Let’s say you’re one of the 60% of docs who plan to actually pay off your loans yourself. There are no “5 crazy tricks to blasting your student loans,” but there are a few considerations to speed things up.
Just pay more per month. It’s that simple. Earmark more of your income toward paying down your debt and have it auto-debited from your account so you don’t have a choice. If you’re being clever, you could even have the necessary fraction of each paycheck routed via direct deposit to a different checking account and use that one for student loans—then you’ll never even see the money. The key here, as advocated by Dr. James Dahle in The White Coat Investor, is to “live like a resident.” That new attending income is there so you can pay yourself first. That means student loans and retirement before fancier cars and bigger houses.
Where to Put it
Federal loan servicers are required to use any extra payments to pay down any accrued interest first. Then, they’re supposed to put any principal payments toward the highest-interest debt. However, they occasionally don’t and spread it evenly. If there’s any leeway for a human being to make a bad decision on your account, just take the extra time to be clear. You can always specify where you want extra payments to go, and you want them to go toward your highest-interest debt. If you have a consolidation loan or all of your loans have the same rate, then you’re set already. (Did I mention you really don’t want to have credit card debt? Take care of that first.)
Once you’ve paid accrued interest, it’s time to be extra clear:
- Make a separate payment from your monthly payment
- Tell them which loan(s) you want it to go to
- Tell them not to “advance your due date” or whatever other way they specify to make this an extra voluntary payment to be applied now and not earmarked for future required payments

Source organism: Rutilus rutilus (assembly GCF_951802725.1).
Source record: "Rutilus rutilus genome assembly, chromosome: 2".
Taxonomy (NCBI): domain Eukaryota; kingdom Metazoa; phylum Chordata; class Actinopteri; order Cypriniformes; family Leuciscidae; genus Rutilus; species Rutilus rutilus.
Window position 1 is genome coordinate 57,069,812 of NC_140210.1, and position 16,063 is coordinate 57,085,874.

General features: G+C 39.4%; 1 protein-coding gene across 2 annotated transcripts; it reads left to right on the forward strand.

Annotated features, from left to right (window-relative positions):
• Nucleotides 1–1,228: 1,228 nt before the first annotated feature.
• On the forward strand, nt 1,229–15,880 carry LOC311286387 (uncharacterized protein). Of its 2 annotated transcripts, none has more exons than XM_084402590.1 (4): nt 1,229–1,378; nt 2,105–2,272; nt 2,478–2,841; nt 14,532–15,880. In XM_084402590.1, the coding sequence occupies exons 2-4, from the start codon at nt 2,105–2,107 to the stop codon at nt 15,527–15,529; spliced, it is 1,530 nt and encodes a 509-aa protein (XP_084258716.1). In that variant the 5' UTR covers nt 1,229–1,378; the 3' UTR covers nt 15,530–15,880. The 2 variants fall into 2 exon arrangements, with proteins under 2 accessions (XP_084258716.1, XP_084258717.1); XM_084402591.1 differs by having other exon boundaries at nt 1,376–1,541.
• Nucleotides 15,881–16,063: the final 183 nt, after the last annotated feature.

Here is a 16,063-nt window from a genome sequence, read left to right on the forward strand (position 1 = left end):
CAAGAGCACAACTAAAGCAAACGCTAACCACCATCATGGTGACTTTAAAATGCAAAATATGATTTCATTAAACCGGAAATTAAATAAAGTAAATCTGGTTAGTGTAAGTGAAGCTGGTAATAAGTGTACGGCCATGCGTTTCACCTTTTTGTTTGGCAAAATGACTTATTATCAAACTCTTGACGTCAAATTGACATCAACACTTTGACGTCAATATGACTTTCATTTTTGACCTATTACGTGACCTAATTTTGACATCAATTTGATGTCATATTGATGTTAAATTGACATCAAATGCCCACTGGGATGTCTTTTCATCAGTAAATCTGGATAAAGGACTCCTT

- Follow up to make sure they did what you asked
Whenever making an extra payment, you’ll have the choice to “advance your due date” or keep your next automatic payment as scheduled. Advancing the due date means your payment will be used to cover next month’s payment. If your goal is to pay your loan faster, you do not want to advance the due date—you want extra payments, not just early ones.
Leveraging other debt
In the Borrowing Less chapter, we already discussed leveraging debt a bit, but the basic idea is simple: use debt at a lower interest rate to pay off debt with a higher interest rate and thus save money in the process. Whenever you consider any “debt reshuffling,” make sure to consider any associated fees. It’s easy for loan origination or transaction fees to wipe away benefits.
Also note that no matter the difference in interest rates that there is a potentially important unanticipated risk: student loans are discharged on death or permanent disability. Personal loans, credit cards, mortgages, etc. are not. On the other hand, you can discharge pretty much every other kind of debt during bankruptcy…except for student loans.
In addition to hopefully having a lower rate, interest paid on a mortgage is generally 100% tax-deductible (if you itemize), which can make a big difference (student loan interest is basically not, especially for attendings; we’ll discuss that in the next chapter on Taxes). There are two main ways to use a home as a vehicle to help pay off your student loans:
Refinance a home you already own or take a home equity loan
A cash-out refinance will almost always have a better rate, though you generally have low to no closing costs on a home equity loan (sometimes called a second mortgage). If rates are lower now than when you got your mortgage, refinancing is going to be an even better idea. If you’re moving soon, a home equity line may be better due to lower up-front costs.